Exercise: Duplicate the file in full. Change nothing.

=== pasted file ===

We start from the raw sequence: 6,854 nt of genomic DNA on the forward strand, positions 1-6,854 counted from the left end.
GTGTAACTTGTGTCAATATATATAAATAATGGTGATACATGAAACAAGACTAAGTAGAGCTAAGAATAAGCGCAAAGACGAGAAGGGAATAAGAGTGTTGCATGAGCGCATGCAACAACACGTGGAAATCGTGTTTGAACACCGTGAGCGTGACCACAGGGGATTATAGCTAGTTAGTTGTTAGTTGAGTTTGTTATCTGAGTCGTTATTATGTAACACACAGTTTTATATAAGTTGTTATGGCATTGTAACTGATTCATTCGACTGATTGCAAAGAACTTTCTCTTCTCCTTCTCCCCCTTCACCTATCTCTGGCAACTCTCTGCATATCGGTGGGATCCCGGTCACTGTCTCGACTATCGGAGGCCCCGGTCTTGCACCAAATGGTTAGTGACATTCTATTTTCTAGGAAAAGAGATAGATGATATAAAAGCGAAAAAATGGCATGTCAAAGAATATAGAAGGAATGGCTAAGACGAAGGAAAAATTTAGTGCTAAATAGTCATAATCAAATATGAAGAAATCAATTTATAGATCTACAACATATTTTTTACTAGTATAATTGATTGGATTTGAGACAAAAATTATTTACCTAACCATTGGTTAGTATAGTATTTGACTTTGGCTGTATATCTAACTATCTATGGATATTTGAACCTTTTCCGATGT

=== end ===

We start from the raw sequence: 6,854 nt of genomic DNA on the forward strand, positions 1-6,854 counted from the left end.
GTGTAACTTGTGTCAATATATATAAATAATGGTGATACATGAAACAAGACTAAGTAGAGCTAAGAATAAGCGCAAAGACGAGAAGGGAATAAGAGTGTTGCATGAGCGCATGCAACAACACGTGGAAATCGTGTTTGAACACCGTGAGCGTGACCACAGGGGATTATAGCTAGTTAGTTGTTAGTTGAGTTTGTTATCTGAGTCGTTATTATGTAACACACAGTTTTATATAAGTTGTTATGGCATTGTAACTGATTCATTCGACTGATTGCAAAGAACTTTCTCTTCTCCTTCTCCCCCTTCACCTATCTCTGGCAACTCTCTGCATATCGGTGGGATCCCGGTCACTGTCTCGACTATCGGAGGCCCCGGTCTTGCACCAAATGGTTAGTGACATTCTATTTTCTAGGAAAAGAGATAGATGATATAAAAGCGAAAAAATGGCATGTCAAAGAATATAGAAGGAATGGCTAAGACGAAGGAAAAATTTAGTGCTAAATAGTCATAATCAAATATGAAGAAATCAATTTATAGATCTACAACATATTTTTTACTAGTATAATTGATTGGATTTGAGACAAAAATTATTTACCTAACCATTGGTTAGTATAGTATTTGACTTTGGCTGTATATCTAACTATCTATGGATATTTGAACCTTTTCCGATGT